January 5, 2018

Christian Extremists Exploit Tragedies for Personal Gain

Titanic launched at Belfast

I was relieved to learn that I did not know anybody who was killed or injured in the train derailment that happened last month near Tacoma, WA. Having lived in the area for several years, it occurs to me that it would not have been much of a stretch to learn that someone I knew was hurt in this tragic incident. I drove that stretch of I-5 more times than I can count, and I know several people who are still live in the area. Some have been inconvenienced by it, but that's about it.

Christian extremist, ex-con, and insufficiently discredited televangelist Jim Bakker is apparently convinced that the train derailment was a warning from some sort of god. I'm guessing it might be one of the gods in which he personally believes and in which he would like you to believe.
“What do you think that train going off the tracks in Washington state was?” he asked, rhetorically. “What is the spiritual side? Why is it right now, at this time of the year?”
He went on to compare the derailment to the sinking of the Titanic and to proclaim that it too was a warning from some god.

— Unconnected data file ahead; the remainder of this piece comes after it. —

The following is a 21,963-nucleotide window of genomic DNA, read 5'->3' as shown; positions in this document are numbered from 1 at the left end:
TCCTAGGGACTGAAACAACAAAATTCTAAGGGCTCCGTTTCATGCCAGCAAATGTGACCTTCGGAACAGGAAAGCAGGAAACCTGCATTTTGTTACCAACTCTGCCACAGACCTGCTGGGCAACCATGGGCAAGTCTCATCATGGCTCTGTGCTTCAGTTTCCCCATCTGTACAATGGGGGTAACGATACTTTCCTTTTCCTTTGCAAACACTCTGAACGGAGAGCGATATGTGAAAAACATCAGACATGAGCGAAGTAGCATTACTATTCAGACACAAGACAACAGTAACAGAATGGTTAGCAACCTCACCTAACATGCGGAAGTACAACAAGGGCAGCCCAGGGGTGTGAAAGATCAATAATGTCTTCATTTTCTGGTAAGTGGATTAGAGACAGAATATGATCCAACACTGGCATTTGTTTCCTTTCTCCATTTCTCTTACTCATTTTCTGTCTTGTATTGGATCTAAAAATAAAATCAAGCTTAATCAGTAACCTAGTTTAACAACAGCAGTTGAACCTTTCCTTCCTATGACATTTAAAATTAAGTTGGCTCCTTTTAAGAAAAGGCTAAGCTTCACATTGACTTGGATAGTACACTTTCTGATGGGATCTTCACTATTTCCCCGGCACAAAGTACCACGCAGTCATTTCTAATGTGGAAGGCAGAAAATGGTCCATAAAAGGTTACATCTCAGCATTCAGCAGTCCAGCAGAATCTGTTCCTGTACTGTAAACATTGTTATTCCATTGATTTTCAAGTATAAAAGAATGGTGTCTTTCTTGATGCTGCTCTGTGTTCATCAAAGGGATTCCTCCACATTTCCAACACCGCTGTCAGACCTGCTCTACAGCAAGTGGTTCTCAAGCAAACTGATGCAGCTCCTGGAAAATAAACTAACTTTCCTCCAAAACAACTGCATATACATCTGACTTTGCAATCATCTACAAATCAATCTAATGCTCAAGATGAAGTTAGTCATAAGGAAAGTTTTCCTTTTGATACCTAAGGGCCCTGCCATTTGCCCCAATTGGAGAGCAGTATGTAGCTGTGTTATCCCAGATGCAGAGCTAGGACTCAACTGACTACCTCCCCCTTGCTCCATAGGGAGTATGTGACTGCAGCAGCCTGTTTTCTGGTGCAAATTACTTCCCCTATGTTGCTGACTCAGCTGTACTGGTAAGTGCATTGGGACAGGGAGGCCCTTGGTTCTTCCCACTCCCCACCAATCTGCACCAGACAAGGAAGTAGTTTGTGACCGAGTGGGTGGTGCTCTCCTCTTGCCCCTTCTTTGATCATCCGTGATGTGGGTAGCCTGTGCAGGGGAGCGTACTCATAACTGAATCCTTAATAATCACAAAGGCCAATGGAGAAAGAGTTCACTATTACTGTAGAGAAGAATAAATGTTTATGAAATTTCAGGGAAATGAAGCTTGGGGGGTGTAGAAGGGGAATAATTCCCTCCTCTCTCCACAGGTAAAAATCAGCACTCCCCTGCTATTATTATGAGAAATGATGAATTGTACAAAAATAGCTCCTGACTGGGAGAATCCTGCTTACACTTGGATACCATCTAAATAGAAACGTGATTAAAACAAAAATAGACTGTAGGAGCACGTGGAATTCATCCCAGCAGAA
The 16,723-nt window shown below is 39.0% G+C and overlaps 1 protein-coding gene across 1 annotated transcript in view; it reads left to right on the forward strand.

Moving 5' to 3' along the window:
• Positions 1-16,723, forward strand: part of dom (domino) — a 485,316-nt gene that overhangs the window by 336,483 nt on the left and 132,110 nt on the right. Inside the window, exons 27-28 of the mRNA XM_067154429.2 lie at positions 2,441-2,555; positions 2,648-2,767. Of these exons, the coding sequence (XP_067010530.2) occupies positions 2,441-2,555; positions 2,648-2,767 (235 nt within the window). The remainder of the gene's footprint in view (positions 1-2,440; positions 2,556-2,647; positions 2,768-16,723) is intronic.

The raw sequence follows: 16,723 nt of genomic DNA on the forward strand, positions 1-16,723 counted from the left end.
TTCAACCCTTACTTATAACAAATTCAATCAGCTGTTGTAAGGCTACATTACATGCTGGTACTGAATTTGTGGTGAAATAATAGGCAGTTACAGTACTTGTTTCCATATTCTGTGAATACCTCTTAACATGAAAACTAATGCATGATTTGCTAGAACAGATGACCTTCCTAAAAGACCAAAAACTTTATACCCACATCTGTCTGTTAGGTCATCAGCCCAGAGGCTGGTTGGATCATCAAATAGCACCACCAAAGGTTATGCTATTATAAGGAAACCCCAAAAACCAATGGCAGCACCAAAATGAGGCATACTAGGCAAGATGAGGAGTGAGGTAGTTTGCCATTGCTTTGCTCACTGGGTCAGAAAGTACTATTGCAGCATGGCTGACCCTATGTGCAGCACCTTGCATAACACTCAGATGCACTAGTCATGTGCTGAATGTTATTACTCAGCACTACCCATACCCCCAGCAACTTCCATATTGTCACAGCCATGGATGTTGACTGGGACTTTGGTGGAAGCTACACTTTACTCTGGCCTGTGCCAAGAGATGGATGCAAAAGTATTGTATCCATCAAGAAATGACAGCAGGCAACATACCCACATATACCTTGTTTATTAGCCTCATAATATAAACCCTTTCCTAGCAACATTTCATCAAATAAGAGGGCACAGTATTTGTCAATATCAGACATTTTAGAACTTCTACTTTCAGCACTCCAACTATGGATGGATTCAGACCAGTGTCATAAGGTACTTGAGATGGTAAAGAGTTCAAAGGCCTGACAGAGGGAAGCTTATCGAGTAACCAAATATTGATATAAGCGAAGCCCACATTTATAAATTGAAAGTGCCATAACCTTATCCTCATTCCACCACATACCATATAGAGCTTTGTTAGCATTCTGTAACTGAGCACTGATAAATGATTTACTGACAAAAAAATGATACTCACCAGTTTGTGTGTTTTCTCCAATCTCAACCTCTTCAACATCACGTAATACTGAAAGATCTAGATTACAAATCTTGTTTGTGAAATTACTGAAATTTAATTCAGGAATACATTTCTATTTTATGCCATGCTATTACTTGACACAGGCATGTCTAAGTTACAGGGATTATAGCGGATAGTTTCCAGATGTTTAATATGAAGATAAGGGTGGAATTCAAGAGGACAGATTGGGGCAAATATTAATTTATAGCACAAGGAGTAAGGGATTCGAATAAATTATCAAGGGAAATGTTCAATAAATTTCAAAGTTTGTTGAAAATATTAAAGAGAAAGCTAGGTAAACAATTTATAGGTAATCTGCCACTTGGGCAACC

Even though I've come to expect it, crap like this really pisses me off. I realize that these Christian extremists are used to spouting idiocy, but I wish they'd stop and think about the fact that every one of these tragedies affects real people. People die, and their families are left behind to mourn them. People are injured and have to go through extensive rehabilitation and guilt. These things shouldn't be exploited to earn magic Jesus points, manipulate weak-minded followers, or in Bakker's case to sell buckets of slop.

At this point, some of you are probably thinking something along the lines of, "Yeah, but everybody exploits tragedies in one way or another." You're probably right. While relatively few do so quite as shamelessly as Bakker and his Christian extremist brethren, it has become common practice for many people to use tragedies as an opportunity to push their preferred socio-political agenda. This bothers me too, but I have far less of a problem with those attempting to offer reality-based solutions to real-world problems than those who are merely peddling ineffective superstition.